Low compliance for the human papillomavirus vaccine, approved in 2006, prompted the Centers for Disease Control and Prevention to study how it could cut through misinformation and better persuade Americans to get the shot. That research and the resulting public-information campaign can provide a blueprint for increasing coronavirus vaccine rates, Jillian Kramer reports for Undark.
Health-care providers are the most trusted sources for vaccine information, and positive framing for messages is key, according to research. Xiaoli Nan, director of the University of Maryland's Center for Health and Risk Communication, told Kramer that the most successful strategies rely on "trustworthy messengers, telling stories rather than using statistics."
Rural news media, which locals trust more than nationwide media, can play a role in getting out the word using the same tactics. That could make a difference in rural areas, which have overall lower vaccine compliance rates than metropolitan areas. Rural areas have lower voluntary immunization rates for ailments such as influenza or HPV, partly because of barriers such as language, transportation, and money, Kramer reports.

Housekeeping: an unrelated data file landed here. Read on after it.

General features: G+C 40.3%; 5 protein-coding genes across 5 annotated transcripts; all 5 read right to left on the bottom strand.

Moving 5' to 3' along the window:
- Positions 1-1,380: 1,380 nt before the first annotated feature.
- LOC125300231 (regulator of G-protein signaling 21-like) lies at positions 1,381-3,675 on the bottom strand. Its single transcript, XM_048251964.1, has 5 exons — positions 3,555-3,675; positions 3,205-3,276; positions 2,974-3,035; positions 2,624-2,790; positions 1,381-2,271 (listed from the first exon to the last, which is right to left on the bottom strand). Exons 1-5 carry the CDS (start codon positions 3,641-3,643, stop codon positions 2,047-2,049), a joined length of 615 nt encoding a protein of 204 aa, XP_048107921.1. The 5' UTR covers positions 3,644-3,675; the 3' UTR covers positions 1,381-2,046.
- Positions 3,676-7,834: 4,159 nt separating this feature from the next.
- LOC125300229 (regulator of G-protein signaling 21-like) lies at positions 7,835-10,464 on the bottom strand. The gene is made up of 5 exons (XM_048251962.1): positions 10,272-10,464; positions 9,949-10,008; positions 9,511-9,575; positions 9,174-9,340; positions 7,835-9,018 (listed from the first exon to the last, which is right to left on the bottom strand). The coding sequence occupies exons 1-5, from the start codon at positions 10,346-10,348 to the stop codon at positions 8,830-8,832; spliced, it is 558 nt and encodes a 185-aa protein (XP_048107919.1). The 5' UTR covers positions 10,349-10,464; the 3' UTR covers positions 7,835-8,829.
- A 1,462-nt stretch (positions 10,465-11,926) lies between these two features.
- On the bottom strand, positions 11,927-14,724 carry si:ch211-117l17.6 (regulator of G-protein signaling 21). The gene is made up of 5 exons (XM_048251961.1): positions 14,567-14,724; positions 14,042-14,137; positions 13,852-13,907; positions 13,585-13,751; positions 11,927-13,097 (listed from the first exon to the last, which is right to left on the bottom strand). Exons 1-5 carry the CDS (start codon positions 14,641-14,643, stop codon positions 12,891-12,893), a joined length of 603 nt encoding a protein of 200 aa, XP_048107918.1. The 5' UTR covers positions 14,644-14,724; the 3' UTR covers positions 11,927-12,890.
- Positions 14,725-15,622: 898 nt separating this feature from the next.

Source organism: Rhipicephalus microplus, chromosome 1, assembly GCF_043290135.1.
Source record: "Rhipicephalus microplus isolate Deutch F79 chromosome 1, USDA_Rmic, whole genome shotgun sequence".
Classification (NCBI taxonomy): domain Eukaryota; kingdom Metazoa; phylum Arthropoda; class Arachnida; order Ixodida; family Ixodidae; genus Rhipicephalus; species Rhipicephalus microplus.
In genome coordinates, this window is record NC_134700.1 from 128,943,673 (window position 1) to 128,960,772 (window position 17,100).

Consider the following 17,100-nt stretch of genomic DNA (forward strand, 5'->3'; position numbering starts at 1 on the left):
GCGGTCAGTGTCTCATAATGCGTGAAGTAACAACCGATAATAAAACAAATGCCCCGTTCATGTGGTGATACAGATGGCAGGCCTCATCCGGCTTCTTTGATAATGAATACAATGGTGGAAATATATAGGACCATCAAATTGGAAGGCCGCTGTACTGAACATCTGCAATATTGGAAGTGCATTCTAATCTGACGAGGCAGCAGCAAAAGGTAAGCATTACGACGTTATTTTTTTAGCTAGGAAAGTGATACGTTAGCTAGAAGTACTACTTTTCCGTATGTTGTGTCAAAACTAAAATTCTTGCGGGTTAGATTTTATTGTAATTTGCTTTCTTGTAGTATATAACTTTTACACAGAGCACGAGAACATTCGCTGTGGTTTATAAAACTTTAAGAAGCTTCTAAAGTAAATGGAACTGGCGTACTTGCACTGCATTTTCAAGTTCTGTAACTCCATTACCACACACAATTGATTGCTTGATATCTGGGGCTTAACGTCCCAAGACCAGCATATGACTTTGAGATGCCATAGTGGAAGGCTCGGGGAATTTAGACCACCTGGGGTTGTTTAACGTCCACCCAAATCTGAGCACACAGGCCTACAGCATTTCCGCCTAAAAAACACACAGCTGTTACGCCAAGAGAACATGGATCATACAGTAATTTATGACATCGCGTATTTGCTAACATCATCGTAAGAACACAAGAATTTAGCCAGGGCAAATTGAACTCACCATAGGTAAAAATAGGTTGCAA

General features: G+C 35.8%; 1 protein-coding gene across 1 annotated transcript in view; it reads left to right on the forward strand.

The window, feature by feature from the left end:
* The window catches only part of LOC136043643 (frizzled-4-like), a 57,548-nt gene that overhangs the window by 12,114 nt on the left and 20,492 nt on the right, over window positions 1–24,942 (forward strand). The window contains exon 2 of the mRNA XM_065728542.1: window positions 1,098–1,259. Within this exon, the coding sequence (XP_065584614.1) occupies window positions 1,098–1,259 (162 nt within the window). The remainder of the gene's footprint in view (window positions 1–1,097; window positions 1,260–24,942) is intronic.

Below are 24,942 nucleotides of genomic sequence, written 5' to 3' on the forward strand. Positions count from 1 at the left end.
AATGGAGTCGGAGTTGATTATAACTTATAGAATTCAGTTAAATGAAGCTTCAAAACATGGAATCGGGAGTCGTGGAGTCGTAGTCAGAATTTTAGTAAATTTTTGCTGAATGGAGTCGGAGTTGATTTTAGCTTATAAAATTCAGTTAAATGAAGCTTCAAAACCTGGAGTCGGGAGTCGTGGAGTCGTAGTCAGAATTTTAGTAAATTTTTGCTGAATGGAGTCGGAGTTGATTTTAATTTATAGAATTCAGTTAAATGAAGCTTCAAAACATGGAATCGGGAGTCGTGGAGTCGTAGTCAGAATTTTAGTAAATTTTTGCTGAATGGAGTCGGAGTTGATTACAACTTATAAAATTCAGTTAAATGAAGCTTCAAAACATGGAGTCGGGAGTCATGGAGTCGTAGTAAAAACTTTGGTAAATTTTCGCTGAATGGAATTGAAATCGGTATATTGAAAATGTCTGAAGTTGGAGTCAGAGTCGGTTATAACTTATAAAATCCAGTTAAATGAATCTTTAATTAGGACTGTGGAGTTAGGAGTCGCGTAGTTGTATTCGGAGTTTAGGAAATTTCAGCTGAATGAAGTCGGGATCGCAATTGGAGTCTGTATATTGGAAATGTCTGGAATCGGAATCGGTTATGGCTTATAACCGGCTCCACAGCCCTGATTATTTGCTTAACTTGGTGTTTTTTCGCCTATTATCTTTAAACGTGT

Such factors may help explain why rural Native Americans, who receive free health care through the Indian Health Service, have a higher flu-shot immunization rate (50% in the 2018-19 flu season) than the general population (45.3% in the same season). Rural Hispanic residents, meanwhile, have some of the lowest flu vaccination rates in the nation, at 31% for the same time period, according to the University of Minnesota's Rural Health Research Center.
A preliminary CDC vaccine rollout plan, published in mid-September, says good communication is "'essential' to 'a successful covid-19 vaccination program,' and notes the agency will 'engage and use a wide range of partners, collaborations, and communication and news media channels,'" Kramer reports.